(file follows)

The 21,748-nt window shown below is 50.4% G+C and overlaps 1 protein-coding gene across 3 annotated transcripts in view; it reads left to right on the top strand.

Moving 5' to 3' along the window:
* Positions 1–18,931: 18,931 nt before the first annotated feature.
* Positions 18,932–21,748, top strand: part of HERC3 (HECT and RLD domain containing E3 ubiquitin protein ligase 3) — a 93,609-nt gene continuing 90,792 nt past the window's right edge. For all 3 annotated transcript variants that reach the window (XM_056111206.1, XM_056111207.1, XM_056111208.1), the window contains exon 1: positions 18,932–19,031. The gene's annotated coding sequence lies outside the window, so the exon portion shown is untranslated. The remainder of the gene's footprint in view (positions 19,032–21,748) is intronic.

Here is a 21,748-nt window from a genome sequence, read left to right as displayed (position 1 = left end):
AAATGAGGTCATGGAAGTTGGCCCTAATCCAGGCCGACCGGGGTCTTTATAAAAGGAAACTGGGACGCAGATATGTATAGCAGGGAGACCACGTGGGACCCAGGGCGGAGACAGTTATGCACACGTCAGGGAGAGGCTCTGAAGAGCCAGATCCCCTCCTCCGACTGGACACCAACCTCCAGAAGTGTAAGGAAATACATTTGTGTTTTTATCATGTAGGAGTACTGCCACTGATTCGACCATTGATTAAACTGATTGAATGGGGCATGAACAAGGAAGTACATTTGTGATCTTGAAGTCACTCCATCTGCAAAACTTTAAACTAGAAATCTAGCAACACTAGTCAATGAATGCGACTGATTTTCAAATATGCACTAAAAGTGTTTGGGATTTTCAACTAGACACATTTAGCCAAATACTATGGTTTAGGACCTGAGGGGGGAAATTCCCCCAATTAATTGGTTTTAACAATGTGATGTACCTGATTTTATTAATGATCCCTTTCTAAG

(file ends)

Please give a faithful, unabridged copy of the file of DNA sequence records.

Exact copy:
The 21,748-nt window shown below is 50.4% G+C and overlaps 1 protein-coding gene across 3 annotated transcripts in view; it reads left to right on the top strand.

Moving 5' to 3' along the window:
* Positions 1–18,931: 18,931 nt before the first annotated feature.
* Positions 18,932–21,748, top strand: part of HERC3 (HECT and RLD domain containing E3 ubiquitin protein ligase 3) — a 93,609-nt gene continuing 90,792 nt past the window's right edge. For all 3 annotated transcript variants that reach the window (XM_056111206.1, XM_056111207.1, XM_056111208.1), the window contains exon 1: positions 18,932–19,031. The gene's annotated coding sequence lies outside the window, so the exon portion shown is untranslated. The remainder of the gene's footprint in view (positions 19,032–21,748) is intronic.

Here is a 21,748-nt window from a genome sequence, read left to right as displayed (position 1 = left end):
AAATGAGGTCATGGAAGTTGGCCCTAATCCAGGCCGACCGGGGTCTTTATAAAAGGAAACTGGGACGCAGATATGTATAGCAGGGAGACCACGTGGGACCCAGGGCGGAGACAGTTATGCACACGTCAGGGAGAGGCTCTGAAGAGCCAGATCCCCTCCTCCGACTGGACACCAACCTCCAGAAGTGTAAGGAAATACATTTGTGTTTTTATCATGTAGGAGTACTGCCACTGATTCGACCATTGATTAAACTGATTGAATGGGGCATGAACAAGGAAGTACATTTGTGATCTTGAAGTCACTCCATCTGCAAAACTTTAAACTAGAAATCTAGCAACACTAGTCAATGAATGCGACTGATTTTCAAATATGCACTAAAAGTGTTTGGGATTTTCAACTAGACACATTTAGCCAAATACTATGGTTTAGGACCTGAGGGGGGAAATTCCCCCAATTAATTGGTTTTAACAATGTGATGTACCTGATTTTATTAATGATCCCTTTCTAAG